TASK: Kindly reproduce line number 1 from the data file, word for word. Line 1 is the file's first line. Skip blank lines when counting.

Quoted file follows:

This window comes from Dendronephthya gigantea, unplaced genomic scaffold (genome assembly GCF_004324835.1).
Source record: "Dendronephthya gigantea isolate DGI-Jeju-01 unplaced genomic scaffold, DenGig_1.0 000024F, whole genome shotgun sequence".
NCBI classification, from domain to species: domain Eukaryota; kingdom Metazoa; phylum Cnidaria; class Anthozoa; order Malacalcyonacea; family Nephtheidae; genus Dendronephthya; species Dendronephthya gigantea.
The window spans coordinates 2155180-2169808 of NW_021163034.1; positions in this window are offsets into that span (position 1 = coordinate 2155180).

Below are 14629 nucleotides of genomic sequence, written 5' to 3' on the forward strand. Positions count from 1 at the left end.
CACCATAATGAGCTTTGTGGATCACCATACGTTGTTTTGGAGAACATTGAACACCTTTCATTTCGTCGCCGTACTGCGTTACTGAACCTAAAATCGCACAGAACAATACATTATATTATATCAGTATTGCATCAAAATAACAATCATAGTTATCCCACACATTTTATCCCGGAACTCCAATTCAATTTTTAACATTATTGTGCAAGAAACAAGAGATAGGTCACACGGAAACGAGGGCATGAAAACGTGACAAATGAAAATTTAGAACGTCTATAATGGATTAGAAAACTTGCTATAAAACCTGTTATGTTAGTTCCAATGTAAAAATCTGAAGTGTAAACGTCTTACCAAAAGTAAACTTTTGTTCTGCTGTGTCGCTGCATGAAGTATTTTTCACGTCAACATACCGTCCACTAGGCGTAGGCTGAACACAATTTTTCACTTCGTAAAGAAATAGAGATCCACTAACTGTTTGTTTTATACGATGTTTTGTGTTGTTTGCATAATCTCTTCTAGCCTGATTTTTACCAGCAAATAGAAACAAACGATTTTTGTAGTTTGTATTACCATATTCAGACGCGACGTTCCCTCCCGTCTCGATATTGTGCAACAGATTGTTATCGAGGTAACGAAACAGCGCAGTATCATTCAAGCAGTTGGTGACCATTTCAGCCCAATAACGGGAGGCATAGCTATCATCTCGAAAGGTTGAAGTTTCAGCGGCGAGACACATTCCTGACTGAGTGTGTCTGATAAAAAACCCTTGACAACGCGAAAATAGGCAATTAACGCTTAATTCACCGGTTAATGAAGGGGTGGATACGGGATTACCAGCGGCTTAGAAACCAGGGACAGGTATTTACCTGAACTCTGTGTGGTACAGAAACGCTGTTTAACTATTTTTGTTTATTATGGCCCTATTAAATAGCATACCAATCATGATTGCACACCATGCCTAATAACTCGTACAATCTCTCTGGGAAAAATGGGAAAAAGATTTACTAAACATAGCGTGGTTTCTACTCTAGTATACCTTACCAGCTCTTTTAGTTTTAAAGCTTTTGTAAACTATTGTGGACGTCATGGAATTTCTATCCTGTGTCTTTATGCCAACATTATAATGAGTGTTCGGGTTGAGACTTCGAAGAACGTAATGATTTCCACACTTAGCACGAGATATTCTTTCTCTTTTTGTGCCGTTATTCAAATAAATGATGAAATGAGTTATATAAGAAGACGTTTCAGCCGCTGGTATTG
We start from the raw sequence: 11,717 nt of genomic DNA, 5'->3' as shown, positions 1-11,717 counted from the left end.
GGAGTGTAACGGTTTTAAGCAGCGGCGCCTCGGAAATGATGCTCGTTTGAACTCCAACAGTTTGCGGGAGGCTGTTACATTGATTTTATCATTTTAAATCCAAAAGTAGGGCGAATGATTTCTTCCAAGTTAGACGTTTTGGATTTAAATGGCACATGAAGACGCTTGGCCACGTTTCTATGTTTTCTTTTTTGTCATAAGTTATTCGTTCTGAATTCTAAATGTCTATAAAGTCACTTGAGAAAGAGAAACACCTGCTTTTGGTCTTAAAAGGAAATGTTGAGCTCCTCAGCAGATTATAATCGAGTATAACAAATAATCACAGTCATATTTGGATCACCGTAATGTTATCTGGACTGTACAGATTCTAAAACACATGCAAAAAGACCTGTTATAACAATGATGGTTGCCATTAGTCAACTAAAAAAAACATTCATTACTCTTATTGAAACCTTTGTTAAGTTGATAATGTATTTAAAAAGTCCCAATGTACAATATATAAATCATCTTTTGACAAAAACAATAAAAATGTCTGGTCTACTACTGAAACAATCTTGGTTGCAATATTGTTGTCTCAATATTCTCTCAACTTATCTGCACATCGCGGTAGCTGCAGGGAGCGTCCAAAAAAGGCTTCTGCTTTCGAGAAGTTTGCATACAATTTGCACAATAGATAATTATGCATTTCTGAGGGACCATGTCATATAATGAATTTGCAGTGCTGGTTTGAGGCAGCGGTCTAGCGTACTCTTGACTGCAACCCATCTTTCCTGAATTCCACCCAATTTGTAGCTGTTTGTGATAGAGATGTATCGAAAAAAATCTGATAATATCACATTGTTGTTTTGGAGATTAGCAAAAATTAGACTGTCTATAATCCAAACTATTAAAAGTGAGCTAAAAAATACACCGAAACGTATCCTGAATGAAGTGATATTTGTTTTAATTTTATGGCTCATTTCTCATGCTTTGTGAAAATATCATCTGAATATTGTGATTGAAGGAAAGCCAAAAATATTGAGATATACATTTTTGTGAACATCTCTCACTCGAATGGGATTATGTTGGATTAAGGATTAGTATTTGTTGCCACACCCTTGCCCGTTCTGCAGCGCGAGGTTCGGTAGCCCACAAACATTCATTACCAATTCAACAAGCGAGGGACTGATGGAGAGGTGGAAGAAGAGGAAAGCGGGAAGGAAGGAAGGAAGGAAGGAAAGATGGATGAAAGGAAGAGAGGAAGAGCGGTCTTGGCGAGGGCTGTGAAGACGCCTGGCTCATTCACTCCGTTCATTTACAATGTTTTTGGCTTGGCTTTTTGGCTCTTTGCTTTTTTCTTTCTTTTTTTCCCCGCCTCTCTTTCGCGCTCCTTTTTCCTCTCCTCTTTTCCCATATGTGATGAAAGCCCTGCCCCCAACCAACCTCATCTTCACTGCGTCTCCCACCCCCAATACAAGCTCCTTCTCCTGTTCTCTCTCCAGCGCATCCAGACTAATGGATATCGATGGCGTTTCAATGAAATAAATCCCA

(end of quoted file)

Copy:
This window comes from Dendronephthya gigantea, unplaced genomic scaffold (genome assembly GCF_004324835.1).